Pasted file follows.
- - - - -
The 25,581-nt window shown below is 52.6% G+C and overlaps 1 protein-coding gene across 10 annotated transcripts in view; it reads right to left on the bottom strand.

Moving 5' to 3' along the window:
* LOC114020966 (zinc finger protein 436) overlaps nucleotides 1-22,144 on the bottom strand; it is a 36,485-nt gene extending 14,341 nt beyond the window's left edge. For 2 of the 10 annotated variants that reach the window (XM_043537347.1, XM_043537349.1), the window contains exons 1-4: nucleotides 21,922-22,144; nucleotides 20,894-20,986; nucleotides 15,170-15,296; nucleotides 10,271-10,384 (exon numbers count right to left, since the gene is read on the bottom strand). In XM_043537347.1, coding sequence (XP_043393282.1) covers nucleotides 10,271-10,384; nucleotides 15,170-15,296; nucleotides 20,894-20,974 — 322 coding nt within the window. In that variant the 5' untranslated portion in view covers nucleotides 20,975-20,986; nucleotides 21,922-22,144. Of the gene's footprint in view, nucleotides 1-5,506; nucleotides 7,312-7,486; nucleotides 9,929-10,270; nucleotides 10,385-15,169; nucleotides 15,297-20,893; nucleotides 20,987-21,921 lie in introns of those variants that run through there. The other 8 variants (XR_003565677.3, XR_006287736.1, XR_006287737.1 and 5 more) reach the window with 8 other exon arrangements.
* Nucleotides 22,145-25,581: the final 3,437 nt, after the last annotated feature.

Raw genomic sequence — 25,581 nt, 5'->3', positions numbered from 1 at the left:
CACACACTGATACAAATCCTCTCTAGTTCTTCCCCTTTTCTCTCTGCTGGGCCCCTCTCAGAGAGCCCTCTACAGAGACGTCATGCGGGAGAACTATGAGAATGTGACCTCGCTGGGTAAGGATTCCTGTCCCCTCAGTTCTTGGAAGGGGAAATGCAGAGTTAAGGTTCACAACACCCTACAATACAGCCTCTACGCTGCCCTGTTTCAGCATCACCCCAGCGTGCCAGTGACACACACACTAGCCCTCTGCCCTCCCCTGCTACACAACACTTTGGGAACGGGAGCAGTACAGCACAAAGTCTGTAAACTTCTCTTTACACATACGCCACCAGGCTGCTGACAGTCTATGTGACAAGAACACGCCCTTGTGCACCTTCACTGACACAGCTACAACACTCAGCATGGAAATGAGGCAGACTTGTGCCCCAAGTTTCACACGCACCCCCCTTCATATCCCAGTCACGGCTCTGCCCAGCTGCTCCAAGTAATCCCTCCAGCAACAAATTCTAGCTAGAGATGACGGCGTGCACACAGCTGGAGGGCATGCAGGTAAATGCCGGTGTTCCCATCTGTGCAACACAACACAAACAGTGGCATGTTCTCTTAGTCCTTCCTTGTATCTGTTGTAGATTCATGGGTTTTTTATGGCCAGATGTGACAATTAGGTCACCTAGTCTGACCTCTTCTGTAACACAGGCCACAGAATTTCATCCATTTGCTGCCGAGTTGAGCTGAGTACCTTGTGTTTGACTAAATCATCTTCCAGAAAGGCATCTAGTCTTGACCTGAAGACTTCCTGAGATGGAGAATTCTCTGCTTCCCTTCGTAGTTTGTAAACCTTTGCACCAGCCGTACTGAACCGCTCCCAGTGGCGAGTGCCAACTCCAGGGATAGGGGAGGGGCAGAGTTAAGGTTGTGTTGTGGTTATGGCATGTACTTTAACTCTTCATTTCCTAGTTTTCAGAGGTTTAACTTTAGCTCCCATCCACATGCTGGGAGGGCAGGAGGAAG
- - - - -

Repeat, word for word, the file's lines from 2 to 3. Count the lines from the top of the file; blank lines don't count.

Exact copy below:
Moving 5' to 3' along the window:
* LOC114020966 (zinc finger protein 436) overlaps nucleotides 1-22,144 on the bottom strand; it is a 36,485-nt gene extending 14,341 nt beyond the window's left edge. For 2 of the 10 annotated variants that reach the window (XM_043537347.1, XM_043537349.1), the window contains exons 1-4: nucleotides 21,922-22,144; nucleotides 20,894-20,986; nucleotides 15,170-15,296; nucleotides 10,271-10,384 (exon numbers count right to left, since the gene is read on the bottom strand). In XM_043537347.1, coding sequence (XP_043393282.1) covers nucleotides 10,271-10,384; nucleotides 15,170-15,296; nucleotides 20,894-20,974 — 322 coding nt within the window. In that variant the 5' untranslated portion in view covers nucleotides 20,975-20,986; nucleotides 21,922-22,144. Of the gene's footprint in view, nucleotides 1-5,506; nucleotides 7,312-7,486; nucleotides 9,929-10,270; nucleotides 10,385-15,169; nucleotides 15,297-20,893; nucleotides 20,987-21,921 lie in introns of those variants that run through there. The other 8 variants (XR_003565677.3, XR_006287736.1, XR_006287737.1 and 5 more) reach the window with 8 other exon arrangements.